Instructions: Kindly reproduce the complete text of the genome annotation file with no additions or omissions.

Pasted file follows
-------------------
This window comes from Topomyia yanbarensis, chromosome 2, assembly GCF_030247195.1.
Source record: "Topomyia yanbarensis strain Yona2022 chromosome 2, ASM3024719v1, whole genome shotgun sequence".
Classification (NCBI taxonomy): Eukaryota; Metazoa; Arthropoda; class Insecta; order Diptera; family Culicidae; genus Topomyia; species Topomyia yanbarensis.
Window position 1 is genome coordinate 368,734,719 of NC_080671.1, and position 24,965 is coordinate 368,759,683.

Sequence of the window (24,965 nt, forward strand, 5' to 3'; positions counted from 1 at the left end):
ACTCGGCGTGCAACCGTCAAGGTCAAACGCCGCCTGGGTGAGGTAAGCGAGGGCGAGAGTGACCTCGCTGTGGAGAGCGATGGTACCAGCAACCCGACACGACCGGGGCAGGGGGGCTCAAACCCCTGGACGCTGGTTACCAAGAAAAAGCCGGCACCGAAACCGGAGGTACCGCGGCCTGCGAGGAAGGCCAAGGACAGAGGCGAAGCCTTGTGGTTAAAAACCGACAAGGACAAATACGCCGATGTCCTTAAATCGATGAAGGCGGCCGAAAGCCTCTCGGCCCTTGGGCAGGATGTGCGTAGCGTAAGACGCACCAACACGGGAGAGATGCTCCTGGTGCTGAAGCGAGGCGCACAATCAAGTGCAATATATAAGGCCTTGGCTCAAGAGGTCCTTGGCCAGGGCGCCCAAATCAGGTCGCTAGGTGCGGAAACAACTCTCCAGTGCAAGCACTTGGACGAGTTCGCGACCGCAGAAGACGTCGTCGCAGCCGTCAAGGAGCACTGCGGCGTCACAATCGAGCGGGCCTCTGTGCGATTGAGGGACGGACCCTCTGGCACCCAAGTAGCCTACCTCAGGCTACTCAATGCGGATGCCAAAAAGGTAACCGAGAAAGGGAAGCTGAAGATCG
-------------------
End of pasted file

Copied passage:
This window comes from Topomyia yanbarensis, chromosome 2, assembly GCF_030247195.1.
Source record: "Topomyia yanbarensis strain Yona2022 chromosome 2, ASM3024719v1, whole genome shotgun sequence".
Classification (NCBI taxonomy): Eukaryota; Metazoa; Arthropoda; class Insecta; order Diptera; family Culicidae; genus Topomyia; species Topomyia yanbarensis.
Window position 1 is genome coordinate 368,734,719 of NC_080671.1, and position 24,965 is coordinate 368,759,683.

Sequence of the window (24,965 nt, forward strand, 5' to 3'; positions counted from 1 at the left end):
ACTCGGCGTGCAACCGTCAAGGTCAAACGCCGCCTGGGTGAGGTAAGCGAGGGCGAGAGTGACCTCGCTGTGGAGAGCGATGGTACCAGCAACCCGACACGACCGGGGCAGGGGGGCTCAAACCCCTGGACGCTGGTTACCAAGAAAAAGCCGGCACCGAAACCGGAGGTACCGCGGCCTGCGAGGAAGGCCAAGGACAGAGGCGAAGCCTTGTGGTTAAAAACCGACAAGGACAAATACGCCGATGTCCTTAAATCGATGAAGGCGGCCGAAAGCCTCTCGGCCCTTGGGCAGGATGTGCGTAGCGTAAGACGCACCAACACGGGAGAGATGCTCCTGGTGCTGAAGCGAGGCGCACAATCAAGTGCAATATATAAGGCCTTGGCTCAAGAGGTCCTTGGCCAGGGCGCCCAAATCAGGTCGCTAGGTGCGGAAACAACTCTCCAGTGCAAGCACTTGGACGAGTTCGCGACCGCAGAAGACGTCGTCGCAGCCGTCAAGGAGCACTGCGGCGTCACAATCGAGCGGGCCTCTGTGCGATTGAGGGACGGACCCTCTGGCACCCAAGTAGCCTACCTCAGGCTACTCAATGCGGATGCCAAAAAGGTAACCGAGAAAGGGAAGCTGAAGATCG